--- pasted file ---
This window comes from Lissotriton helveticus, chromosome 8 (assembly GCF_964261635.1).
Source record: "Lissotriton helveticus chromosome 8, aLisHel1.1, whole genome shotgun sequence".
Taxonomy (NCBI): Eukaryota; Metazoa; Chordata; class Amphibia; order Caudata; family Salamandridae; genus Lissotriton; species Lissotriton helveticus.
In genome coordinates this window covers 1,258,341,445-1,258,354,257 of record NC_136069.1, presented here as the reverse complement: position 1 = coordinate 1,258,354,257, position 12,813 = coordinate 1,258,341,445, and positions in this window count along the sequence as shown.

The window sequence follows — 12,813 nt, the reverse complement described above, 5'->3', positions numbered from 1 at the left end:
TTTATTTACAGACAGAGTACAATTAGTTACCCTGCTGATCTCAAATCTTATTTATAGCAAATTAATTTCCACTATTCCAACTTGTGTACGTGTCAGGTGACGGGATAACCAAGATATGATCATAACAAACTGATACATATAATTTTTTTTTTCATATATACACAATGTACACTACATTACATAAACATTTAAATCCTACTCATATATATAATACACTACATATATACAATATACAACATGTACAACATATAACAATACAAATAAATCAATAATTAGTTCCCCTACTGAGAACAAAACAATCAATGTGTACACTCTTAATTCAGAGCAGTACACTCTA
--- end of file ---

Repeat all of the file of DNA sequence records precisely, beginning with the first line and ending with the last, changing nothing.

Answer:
This window comes from Lissotriton helveticus, chromosome 8 (assembly GCF_964261635.1).
Source record: "Lissotriton helveticus chromosome 8, aLisHel1.1, whole genome shotgun sequence".
Taxonomy (NCBI): Eukaryota; Metazoa; Chordata; class Amphibia; order Caudata; family Salamandridae; genus Lissotriton; species Lissotriton helveticus.
In genome coordinates this window covers 1,258,341,445-1,258,354,257 of record NC_136069.1, presented here as the reverse complement: position 1 = coordinate 1,258,354,257, position 12,813 = coordinate 1,258,341,445, and positions in this window count along the sequence as shown.

The window sequence follows — 12,813 nt, the reverse complement described above, 5'->3', positions numbered from 1 at the left end:
TTTATTTACAGACAGAGTACAATTAGTTACCCTGCTGATCTCAAATCTTATTTATAGCAAATTAATTTCCACTATTCCAACTTGTGTACGTGTCAGGTGACGGGATAACCAAGATATGATCATAACAAACTGATACATATAATTTTTTTTTTCATATATACACAATGTACACTACATTACATAAACATTTAAATCCTACTCATATATATAATACACTACATATATACAATATACAACATGTACAACATATAACAATACAAATAAATCAATAATTAGTTCCCCTACTGAGAACAAAACAATCAATGTGTACACTCTTAATTCAGAGCAGTACACTCTA